However, there have been significant increases in the activity of fuel fraudsters over the years. It is clear that fleets should be considering fraud prevention strategies to address multiple issues of fuel card fraud including misuse, slippage on non-fuel items, and stolen or skimmed cards.
Shell UK's commercial fleet sales manager Scott McGregor tells us: "We recommend every fleet or road haulage operator establishes a full set of tactics for defending their business against fraud and, ultimately, reducing its impact on their bottom line."
Unless a vehicle has an unrealistic workload, most company cars will visit the petrol station around once a week. Purchase intervals of less than this can be indicative of fraudulent activity and should be kept an eye on. While all these may cause red flags, there may be a genuine reason for more frequent fill-ups so it is important to keep that in mind too. Double billing can occur as an administrative error, but if you keep a close check on the frequency of your fleets fill-ups then you will soon spot any anomalies.
Allstar uses a bank-standard EMV telematics technology platform, meaning that it is able to offer protection against other, less secure technologies. With activity underpinned by both standard and bespoke reports to highlight exceptional usage, Allstar is able to provide control across more than 90% of the UK's fuel stations.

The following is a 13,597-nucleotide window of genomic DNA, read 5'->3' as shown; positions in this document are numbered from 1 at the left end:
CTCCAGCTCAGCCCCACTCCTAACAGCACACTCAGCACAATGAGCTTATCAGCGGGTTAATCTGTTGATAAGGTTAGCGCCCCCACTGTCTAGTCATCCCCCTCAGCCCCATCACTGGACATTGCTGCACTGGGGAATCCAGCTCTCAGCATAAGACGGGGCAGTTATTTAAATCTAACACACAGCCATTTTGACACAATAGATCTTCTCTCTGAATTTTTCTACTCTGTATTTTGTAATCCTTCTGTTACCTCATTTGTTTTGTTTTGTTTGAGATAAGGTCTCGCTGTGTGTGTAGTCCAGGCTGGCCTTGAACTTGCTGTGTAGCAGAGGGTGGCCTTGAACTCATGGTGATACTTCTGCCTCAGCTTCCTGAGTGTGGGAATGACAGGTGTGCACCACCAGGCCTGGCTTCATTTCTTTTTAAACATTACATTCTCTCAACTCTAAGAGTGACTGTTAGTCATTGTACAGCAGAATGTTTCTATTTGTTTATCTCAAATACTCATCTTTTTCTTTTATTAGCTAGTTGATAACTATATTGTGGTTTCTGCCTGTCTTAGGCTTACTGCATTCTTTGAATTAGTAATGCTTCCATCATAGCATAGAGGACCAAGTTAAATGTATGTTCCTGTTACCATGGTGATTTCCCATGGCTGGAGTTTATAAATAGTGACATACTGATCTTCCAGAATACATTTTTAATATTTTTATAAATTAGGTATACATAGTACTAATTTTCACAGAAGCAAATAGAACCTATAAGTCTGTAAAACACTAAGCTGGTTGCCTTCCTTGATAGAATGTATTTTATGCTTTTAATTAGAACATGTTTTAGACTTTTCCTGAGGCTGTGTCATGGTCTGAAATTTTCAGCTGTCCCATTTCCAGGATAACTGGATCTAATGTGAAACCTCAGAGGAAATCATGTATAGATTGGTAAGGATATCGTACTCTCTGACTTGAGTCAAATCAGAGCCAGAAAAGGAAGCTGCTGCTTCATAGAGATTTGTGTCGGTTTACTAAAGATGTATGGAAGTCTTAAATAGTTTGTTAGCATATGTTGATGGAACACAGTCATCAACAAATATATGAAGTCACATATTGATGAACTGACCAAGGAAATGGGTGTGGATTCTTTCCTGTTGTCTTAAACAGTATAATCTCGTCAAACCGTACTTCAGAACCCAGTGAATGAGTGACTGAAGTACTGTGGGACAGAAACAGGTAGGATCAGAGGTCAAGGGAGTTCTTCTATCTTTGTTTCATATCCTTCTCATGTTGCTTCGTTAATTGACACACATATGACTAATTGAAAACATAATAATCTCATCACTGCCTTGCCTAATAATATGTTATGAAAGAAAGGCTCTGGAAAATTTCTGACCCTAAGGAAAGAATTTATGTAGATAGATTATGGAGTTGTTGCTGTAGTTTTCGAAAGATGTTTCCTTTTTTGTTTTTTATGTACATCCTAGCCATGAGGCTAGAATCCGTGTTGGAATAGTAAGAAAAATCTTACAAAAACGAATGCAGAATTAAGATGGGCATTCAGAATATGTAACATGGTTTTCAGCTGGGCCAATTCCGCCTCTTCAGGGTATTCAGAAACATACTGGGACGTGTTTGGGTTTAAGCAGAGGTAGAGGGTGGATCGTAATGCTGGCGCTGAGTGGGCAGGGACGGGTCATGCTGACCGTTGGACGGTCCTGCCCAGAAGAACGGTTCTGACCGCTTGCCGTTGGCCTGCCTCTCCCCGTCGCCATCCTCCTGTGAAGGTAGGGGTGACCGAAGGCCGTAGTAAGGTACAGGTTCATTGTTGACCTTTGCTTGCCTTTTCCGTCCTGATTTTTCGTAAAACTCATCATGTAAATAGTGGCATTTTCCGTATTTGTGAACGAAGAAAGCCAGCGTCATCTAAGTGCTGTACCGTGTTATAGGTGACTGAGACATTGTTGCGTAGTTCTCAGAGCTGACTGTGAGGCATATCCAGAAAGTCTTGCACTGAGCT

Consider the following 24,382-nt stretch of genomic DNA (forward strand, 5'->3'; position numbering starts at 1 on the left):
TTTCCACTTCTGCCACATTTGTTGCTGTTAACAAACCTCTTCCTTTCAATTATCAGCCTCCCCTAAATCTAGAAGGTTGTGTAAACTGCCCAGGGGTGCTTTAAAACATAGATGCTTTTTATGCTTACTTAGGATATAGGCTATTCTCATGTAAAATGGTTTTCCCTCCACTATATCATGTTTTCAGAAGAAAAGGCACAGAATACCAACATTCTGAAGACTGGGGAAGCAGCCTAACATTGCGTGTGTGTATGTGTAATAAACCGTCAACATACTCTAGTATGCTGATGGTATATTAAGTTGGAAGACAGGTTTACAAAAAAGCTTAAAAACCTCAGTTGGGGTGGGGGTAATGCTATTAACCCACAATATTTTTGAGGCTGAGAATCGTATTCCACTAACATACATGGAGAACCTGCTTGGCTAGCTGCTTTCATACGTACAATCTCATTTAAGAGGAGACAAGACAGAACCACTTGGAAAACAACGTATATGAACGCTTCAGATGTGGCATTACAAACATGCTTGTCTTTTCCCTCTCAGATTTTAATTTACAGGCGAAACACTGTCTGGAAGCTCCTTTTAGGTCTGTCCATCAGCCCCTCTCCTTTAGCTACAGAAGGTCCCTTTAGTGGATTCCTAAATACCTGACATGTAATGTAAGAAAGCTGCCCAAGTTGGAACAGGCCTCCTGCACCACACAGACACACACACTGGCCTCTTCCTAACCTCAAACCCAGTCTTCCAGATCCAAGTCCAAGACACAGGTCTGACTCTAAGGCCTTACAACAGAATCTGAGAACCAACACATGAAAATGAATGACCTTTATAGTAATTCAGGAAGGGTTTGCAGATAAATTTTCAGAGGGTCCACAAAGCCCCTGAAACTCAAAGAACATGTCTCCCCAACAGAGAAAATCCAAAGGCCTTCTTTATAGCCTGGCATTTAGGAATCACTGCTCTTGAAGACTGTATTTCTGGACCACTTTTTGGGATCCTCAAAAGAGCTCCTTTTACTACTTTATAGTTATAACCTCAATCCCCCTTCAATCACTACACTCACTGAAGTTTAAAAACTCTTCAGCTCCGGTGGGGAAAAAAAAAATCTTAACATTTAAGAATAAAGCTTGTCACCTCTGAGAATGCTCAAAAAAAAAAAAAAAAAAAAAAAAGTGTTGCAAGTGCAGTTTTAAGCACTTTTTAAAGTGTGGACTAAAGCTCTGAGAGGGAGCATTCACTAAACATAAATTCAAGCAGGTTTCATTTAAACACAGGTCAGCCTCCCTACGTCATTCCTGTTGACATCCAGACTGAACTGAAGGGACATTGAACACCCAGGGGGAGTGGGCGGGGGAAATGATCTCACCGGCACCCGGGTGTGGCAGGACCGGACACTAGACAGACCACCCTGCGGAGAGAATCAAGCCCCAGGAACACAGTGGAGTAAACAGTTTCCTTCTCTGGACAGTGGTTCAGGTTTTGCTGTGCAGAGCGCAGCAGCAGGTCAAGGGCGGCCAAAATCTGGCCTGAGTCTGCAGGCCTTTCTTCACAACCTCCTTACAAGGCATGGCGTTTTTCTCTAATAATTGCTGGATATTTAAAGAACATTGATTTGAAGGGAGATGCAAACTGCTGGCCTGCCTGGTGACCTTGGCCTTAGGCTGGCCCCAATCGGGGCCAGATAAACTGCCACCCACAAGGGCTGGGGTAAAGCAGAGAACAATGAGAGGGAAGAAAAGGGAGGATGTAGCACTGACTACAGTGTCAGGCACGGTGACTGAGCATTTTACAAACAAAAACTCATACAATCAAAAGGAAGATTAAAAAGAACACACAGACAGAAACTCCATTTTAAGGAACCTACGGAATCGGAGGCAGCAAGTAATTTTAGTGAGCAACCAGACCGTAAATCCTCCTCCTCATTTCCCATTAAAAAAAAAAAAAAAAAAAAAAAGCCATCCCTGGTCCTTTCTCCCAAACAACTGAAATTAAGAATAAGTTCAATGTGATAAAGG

"Fuel card fraud isn't different to other forms of fraud, in that there is a constant challenge to stay ahead of the people taking advantage of this system," Paul Holland, chief operating officer at Fleetcor, tells Business Car. "Given the strength of Allstar's technology, we are uniquely placed to limit external fraud. Incredibly though, we still see instances of cards stolen from vehicles where the PIN has been written on the back of card, negating the most obvious fraud prevention."
Talking about the company's EMV platform, Holland explains that it minimises risk from legacy fraud such as card cloning. In addition, the platform enables businesses to take a strong level of control over fuel consumption by enabling customers to limit usage by time, spend, product types and frequency.
But despite efforts in the areas of card cloning and PIN fraud, internal fraud is an area that is arguably equally as difficult to manage, especially as company vehicle drivers need the ability to purchase fuel whilst on the road.
"Comparison reports across drivers, vehicles, vehicle types and locations with telematics all help to give companies much greater control and visibility over their fuel expenditure, and can help in identifying any anomalies quickly," concludes Holland.
As well as some easy-fix aspects to look out for within the fleet, it is believed that technology is bringing to light new hope for fleet managers too. Telematics company Airmax says fleet card fraud will be a "thing of the past" thanks to emerging technology and telematics.
In a recent announcement, the company released the results of a survey that highlighted the potential for fleet managers to save through mpg monitoring. The company analysed data from its Airmax Remote Premium Plus solution and found greater accuracy of mpg calculations through the use of such a tool, compared with monitoring fuel performance from data provided by fuel card transactions.
"We firmly believe that the misuse of company fuel cards and exaggerated mileage claims are set to become a thing of the past," Airmax remote managing director Richard Perham says. "Airmax Remote's technology delivers complete accuracy and definitive reporting to identify fuel savings for fleet operators.
"We work with customers to provide insight into which of their drivers are most suitable for electric and plug-in vehicles by accurately monitoring existing fuel usage resulting from analysis of mapping, distances travelled and reasons for the journey," he continues